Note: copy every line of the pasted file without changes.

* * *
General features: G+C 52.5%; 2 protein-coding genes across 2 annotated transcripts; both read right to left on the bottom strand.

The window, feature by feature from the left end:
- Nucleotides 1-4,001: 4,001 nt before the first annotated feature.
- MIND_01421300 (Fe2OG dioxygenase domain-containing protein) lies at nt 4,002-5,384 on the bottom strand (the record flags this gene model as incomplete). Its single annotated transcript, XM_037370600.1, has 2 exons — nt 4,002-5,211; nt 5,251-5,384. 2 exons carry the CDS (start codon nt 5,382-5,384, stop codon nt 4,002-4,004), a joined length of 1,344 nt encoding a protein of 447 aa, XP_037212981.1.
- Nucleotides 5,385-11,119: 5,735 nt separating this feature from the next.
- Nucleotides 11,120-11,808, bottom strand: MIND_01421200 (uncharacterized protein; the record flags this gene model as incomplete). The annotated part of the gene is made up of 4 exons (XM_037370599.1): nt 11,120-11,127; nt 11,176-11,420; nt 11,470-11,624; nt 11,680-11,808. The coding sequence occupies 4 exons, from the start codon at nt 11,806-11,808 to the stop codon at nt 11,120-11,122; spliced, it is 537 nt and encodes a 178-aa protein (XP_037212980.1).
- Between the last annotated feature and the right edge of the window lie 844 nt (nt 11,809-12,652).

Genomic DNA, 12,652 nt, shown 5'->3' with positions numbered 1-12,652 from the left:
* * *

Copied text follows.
General features: G+C 52.5%; 2 protein-coding genes across 2 annotated transcripts; both read right to left on the bottom strand.

The window, feature by feature from the left end:
- Nucleotides 1-4,001: 4,001 nt before the first annotated feature.
- MIND_01421300 (Fe2OG dioxygenase domain-containing protein) lies at nt 4,002-5,384 on the bottom strand (the record flags this gene model as incomplete). Its single annotated transcript, XM_037370600.1, has 2 exons — nt 4,002-5,211; nt 5,251-5,384. 2 exons carry the CDS (start codon nt 5,382-5,384, stop codon nt 4,002-4,004), a joined length of 1,344 nt encoding a protein of 447 aa, XP_037212981.1.
- Nucleotides 5,385-11,119: 5,735 nt separating this feature from the next.
- Nucleotides 11,120-11,808, bottom strand: MIND_01421200 (uncharacterized protein; the record flags this gene model as incomplete). The annotated part of the gene is made up of 4 exons (XM_037370599.1): nt 11,120-11,127; nt 11,176-11,420; nt 11,470-11,624; nt 11,680-11,808. The coding sequence occupies 4 exons, from the start codon at nt 11,806-11,808 to the stop codon at nt 11,120-11,122; spliced, it is 537 nt and encodes a 178-aa protein (XP_037212980.1).
- Between the last annotated feature and the right edge of the window lie 844 nt (nt 11,809-12,652).

Genomic DNA, 12,652 nt, shown 5'->3' with positions numbered 1-12,652 from the left: